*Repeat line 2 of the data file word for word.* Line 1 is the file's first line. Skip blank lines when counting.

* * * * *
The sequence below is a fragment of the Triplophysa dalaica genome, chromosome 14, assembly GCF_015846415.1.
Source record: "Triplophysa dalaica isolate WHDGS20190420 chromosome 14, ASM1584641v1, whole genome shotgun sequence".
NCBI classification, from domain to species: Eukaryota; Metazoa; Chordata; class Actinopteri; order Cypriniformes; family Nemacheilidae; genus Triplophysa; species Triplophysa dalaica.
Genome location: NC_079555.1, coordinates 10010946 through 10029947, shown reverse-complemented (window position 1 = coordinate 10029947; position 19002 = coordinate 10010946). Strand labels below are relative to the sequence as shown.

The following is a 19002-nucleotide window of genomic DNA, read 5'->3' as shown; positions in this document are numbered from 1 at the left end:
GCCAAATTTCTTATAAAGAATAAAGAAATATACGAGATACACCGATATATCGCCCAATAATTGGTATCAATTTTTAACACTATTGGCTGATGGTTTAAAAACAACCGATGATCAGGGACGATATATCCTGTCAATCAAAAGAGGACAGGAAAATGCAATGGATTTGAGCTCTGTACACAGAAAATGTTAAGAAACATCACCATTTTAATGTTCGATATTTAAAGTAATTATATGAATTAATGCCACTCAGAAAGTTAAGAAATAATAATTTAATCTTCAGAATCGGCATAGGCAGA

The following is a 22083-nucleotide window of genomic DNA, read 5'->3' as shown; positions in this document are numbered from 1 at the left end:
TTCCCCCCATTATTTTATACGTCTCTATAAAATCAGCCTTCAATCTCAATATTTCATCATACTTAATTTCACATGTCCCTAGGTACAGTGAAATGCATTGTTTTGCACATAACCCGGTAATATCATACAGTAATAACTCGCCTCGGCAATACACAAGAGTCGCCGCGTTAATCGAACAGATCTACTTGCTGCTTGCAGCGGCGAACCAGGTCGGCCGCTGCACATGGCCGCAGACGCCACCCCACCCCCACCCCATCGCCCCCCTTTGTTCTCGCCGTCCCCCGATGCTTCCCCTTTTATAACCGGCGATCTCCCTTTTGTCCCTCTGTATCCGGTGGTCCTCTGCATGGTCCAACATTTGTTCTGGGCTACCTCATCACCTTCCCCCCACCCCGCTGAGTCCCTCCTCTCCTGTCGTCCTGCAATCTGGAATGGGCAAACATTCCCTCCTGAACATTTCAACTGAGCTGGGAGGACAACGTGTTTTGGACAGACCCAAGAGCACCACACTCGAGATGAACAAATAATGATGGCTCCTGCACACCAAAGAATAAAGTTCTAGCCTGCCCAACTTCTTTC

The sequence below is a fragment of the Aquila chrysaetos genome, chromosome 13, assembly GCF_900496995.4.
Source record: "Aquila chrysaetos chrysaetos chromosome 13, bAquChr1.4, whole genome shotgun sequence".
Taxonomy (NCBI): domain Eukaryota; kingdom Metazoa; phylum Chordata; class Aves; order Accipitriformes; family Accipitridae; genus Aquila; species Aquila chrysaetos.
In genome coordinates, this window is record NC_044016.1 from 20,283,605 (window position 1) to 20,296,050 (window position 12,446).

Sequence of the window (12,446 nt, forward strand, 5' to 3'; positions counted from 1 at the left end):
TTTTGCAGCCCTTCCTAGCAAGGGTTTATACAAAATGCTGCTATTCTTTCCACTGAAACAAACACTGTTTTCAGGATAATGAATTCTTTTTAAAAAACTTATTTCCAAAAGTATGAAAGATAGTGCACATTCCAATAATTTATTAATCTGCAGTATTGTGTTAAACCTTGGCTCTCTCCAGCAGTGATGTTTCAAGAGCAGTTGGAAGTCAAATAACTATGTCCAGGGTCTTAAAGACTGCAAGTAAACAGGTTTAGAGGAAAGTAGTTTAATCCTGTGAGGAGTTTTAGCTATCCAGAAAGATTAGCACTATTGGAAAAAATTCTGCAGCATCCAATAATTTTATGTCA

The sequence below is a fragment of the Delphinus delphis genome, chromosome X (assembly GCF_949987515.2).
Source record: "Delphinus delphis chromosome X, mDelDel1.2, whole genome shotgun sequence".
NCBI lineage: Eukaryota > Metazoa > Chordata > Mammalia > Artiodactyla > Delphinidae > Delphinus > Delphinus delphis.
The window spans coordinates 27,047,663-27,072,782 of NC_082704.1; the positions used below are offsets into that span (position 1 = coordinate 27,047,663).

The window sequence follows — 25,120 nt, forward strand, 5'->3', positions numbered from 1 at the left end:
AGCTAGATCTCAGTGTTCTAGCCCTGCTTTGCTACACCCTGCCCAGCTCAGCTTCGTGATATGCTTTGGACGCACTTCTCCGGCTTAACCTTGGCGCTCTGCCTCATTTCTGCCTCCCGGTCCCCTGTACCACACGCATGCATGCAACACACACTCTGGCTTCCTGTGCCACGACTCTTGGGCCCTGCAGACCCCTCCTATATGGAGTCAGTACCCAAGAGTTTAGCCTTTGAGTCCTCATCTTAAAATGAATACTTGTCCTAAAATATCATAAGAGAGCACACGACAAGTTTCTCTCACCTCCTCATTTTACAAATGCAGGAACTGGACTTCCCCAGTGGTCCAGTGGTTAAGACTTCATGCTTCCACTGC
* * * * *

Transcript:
Source record: "Triplophysa dalaica isolate WHDGS20190420 chromosome 14, ASM1584641v1, whole genome shotgun sequence".